Open Banking: How it demonstrates changing consumer demands

Open Banking: How it demonstrates changing consumer demands

Since the start of 2018 we’ve seen a string of articles discussing open banking, explaining the impact of PSD2 on the industry and consumers. Examining these articles has been insightful…

Since the start of 2018 we’ve seen a string of articles discussing open banking, explaining the impact of PSD2 on the industry and consumers. Examining these articles has been insightful – and in many cases it reveals a lot about the current mood towards the banking sector. So, what can we learn from this recent media attention?

 

Convenience is key

Many publications, including the FT and The Guardian, have highlighted one of the main advantages of open banking – account aggregation. The idea of being able to manage all bank accounts from one app or website is enticing. Indeed, back in 2015 it was reported that 1 in 5 UK consumers had multiple bank providers, and with the rise of challenger banks such as Monzo, it seems inevitable that this has increased since.

With this added complexity, plus the fact that “saving worries” were found to hold significant mindshare for 2018, many consumers would prefer to have one destination where they can deal with all their finances.

This applies not only to apps and websites, but to bank branches as well. One of our predictions for 2018 was the concept of white-labelled financial hubs. Rather than ATMs and services only being accessible in exclusive branded locations, banks could instead work together to provide one destination for consumers. A physical/digital hybrid of account aggregation.

 

 

The growing remit of ATMs and bank branches also comes into play, to ensure that all financial services are accessible from one high street location.

A challenge for the white-label bank branch is consistency. Users expect a consistent experience – whether online or in-store. It’s imperative that banks use the technology available to offer the range of services that customers expect – and are smart with how they approach this. A truly omnichannel approach is necessary for this, providing a personalised experience to the customer, as well as ensuring a competitive advantage, even in a collective environment.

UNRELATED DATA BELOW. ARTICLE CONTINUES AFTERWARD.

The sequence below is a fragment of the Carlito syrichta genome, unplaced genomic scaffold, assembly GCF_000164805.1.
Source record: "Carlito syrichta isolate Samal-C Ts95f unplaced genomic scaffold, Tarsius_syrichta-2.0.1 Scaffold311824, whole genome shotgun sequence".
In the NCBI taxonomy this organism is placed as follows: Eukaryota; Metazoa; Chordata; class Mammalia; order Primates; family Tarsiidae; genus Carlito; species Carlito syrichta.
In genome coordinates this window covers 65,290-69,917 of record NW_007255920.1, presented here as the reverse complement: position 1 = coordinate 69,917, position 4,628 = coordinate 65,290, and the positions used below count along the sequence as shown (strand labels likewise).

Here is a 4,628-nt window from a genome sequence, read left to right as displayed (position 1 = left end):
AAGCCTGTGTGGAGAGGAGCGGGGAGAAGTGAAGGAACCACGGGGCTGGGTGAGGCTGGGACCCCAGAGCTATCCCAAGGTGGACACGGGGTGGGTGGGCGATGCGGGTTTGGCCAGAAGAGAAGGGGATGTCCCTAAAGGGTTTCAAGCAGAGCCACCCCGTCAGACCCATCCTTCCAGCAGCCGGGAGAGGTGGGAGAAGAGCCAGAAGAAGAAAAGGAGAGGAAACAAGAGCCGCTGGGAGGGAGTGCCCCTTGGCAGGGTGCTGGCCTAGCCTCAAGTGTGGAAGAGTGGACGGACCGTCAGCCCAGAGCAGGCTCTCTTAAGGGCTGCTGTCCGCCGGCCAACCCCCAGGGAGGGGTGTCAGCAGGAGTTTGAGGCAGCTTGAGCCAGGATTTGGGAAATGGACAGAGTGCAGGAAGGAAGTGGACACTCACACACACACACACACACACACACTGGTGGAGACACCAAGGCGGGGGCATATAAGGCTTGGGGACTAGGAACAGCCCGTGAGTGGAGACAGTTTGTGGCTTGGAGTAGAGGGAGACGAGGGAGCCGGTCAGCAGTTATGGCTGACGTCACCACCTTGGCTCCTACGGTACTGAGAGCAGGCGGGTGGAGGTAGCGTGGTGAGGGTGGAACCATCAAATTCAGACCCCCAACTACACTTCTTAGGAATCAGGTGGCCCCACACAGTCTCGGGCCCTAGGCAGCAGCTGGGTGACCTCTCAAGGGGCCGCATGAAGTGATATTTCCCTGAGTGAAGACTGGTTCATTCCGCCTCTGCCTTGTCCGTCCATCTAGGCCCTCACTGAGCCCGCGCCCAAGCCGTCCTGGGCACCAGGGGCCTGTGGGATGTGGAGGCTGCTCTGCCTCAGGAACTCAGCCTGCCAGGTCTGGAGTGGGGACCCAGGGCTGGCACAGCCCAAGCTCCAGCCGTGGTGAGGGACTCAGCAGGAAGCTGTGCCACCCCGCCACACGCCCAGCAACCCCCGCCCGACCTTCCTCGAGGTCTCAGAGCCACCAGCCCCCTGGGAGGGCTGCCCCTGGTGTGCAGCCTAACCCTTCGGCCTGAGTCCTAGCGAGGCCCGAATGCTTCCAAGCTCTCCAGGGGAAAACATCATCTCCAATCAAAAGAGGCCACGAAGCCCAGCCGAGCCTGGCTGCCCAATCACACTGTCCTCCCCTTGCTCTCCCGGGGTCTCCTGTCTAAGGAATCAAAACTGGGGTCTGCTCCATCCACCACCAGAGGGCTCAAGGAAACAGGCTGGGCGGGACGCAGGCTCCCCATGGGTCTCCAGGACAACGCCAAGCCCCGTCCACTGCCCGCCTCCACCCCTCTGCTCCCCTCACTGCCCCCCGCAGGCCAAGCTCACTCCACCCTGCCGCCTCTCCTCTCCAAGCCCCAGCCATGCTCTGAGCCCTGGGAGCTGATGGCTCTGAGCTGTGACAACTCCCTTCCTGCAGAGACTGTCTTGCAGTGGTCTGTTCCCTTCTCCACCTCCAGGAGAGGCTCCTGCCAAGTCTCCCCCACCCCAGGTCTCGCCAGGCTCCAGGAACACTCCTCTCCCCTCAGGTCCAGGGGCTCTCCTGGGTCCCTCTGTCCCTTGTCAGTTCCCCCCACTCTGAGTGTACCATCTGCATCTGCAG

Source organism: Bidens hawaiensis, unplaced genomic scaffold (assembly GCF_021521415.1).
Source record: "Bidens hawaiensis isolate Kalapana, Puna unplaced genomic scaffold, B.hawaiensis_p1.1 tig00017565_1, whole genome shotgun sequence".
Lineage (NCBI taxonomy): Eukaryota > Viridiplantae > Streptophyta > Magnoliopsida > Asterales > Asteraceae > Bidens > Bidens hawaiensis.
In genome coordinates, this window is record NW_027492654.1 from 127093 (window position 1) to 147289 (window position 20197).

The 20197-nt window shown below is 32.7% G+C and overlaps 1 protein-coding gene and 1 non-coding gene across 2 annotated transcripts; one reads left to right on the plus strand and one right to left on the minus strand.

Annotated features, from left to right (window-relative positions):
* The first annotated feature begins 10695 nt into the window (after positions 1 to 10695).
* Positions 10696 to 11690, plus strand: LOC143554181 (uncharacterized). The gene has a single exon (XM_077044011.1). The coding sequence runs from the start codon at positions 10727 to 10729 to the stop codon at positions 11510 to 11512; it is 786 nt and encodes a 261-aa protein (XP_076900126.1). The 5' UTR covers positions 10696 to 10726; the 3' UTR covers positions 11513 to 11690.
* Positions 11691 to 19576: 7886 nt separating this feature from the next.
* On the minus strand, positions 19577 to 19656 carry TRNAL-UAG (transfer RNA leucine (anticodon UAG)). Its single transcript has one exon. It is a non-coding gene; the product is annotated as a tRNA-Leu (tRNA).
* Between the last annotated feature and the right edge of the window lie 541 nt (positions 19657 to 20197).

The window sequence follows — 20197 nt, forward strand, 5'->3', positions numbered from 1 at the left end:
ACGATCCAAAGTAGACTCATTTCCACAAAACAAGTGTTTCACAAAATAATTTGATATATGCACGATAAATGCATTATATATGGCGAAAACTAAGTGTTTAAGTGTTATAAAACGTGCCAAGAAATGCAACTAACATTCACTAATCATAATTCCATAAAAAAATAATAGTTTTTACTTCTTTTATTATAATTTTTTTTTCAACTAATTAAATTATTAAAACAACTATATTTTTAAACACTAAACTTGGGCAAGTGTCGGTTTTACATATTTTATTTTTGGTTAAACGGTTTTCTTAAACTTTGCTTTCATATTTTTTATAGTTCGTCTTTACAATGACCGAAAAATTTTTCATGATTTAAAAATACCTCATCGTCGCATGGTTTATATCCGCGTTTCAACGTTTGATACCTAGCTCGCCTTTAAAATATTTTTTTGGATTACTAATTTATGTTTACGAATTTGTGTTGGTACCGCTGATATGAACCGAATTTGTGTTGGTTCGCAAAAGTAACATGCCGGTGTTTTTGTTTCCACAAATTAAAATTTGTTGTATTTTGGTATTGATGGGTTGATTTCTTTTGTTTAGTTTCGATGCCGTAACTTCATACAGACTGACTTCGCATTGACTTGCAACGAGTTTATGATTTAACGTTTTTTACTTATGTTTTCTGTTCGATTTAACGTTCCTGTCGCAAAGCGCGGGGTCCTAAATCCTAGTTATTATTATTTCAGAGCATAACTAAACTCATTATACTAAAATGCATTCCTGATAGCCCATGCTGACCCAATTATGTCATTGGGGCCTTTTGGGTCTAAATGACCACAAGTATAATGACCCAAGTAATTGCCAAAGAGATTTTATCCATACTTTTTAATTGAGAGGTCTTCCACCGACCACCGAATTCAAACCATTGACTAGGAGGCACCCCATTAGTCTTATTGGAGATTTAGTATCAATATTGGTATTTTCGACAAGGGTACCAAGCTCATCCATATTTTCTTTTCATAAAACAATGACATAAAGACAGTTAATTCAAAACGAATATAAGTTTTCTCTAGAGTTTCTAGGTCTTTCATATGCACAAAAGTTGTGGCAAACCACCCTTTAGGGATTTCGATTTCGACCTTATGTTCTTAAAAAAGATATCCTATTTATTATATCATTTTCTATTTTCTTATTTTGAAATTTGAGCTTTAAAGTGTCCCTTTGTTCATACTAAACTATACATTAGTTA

Data concerns are front of mind

But these articles on open banking aren’t wholly positive. In most cases, the largest concern has been data. Is your data safe and secure? How can consumers ensure it is used responsibly? This represents a much more guarded attitude to data, that is impacting all industries in the UK. What’s more, this trend is only set to grow – with the arrival of the digital native into the market [link to digital native blog post].

In fact, 49% of consumers don’t believe that businesses care about their data privacy. This becomes even worse when examining financial institutions, trusted by only 32%.

Banks, therefore, have a mountain to climb in 2018. They need to work hard to earn the trust of their customers, and be careful in how they are using data. Consumers want to see clear benefits, so banks should focus on using data to improve customer services and add personalisation. There must be respect for data, otherwise banks risk being victim to a backlash.

 

Open banking – a double edged sword?

For consumers and banks alike, open banking will bring a wealth of opportunities. PSD2 will deliver new opportunities and convenience. However, for banks to take full advantage of this they need to be aware that they will be under intense scrutiny – and that there are fears that need to be recognised and respected.

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